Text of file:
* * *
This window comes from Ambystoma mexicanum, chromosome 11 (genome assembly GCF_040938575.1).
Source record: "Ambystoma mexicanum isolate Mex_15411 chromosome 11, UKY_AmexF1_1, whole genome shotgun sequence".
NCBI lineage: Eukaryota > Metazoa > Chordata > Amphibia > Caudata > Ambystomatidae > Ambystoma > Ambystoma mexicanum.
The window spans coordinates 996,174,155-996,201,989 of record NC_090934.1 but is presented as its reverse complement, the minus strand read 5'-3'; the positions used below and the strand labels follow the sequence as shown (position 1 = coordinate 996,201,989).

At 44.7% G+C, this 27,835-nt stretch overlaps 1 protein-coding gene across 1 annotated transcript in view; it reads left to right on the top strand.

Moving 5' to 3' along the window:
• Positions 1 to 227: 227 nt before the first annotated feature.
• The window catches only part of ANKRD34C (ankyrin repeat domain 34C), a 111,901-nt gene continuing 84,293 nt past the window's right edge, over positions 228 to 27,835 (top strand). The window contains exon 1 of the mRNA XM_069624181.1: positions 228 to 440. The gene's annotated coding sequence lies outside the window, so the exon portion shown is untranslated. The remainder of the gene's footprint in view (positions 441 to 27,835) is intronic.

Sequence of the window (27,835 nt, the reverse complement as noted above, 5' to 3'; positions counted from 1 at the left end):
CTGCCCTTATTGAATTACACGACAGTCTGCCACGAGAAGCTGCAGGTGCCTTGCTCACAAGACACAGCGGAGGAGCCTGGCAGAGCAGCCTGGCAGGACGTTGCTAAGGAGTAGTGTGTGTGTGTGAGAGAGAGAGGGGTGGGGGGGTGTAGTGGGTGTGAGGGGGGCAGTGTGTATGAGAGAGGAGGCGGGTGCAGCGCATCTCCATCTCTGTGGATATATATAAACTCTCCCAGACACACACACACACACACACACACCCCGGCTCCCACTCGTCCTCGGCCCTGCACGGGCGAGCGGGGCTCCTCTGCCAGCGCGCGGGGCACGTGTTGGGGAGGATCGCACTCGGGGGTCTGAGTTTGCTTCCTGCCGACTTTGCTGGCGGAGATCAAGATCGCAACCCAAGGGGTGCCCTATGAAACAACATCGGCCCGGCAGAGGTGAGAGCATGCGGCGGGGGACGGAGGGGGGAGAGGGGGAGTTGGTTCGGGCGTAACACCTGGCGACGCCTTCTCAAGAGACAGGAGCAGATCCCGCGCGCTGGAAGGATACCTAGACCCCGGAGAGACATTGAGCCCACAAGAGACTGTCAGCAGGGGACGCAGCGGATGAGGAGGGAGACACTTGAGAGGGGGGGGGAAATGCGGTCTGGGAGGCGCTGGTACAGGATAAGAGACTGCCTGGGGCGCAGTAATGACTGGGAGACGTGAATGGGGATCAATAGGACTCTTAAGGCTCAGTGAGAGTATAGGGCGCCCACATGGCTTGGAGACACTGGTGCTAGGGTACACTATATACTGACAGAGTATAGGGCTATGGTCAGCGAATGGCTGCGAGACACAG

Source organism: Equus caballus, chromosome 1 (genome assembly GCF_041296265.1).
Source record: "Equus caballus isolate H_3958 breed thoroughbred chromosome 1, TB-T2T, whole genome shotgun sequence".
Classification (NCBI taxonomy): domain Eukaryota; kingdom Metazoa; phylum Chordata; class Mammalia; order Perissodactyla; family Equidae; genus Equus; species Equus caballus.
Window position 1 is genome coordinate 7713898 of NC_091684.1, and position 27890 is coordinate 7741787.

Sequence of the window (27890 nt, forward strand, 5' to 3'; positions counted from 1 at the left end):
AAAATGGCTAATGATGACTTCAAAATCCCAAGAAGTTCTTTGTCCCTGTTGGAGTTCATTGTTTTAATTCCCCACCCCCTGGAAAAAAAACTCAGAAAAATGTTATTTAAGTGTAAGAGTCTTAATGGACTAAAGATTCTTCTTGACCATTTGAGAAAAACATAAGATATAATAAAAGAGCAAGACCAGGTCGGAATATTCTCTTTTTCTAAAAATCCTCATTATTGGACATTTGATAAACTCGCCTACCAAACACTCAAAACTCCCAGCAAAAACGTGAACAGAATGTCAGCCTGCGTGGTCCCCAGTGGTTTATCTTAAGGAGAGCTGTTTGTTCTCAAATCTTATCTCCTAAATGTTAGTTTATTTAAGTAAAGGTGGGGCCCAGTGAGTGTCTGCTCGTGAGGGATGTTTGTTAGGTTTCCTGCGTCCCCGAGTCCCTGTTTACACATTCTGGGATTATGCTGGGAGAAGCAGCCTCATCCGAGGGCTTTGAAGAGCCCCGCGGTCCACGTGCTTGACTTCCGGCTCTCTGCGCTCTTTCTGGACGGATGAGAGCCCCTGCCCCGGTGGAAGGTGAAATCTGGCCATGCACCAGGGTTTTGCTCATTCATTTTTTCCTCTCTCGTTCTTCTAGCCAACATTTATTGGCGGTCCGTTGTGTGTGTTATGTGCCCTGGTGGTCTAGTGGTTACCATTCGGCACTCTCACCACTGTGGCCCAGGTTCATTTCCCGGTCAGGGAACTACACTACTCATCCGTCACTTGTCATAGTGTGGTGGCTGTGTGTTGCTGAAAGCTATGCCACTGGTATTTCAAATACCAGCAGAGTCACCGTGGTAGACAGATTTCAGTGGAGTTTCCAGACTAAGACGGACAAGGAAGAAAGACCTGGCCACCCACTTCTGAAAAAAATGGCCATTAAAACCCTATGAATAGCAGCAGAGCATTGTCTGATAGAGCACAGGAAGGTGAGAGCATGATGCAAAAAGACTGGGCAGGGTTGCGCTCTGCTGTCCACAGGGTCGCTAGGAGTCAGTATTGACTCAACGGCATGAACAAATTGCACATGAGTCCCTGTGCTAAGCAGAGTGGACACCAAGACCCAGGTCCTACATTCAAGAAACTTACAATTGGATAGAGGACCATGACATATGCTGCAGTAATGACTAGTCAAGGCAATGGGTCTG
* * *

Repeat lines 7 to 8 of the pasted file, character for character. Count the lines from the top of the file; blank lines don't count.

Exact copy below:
• Positions 1 to 227: 227 nt before the first annotated feature.
• The window catches only part of ANKRD34C (ankyrin repeat domain 34C), a 111,901-nt gene continuing 84,293 nt past the window's right edge, over positions 228 to 27,835 (top strand). The window contains exon 1 of the mRNA XM_069624181.1: positions 228 to 440. The gene's annotated coding sequence lies outside the window, so the exon portion shown is untranslated. The remainder of the gene's footprint in view (positions 441 to 27,835) is intronic.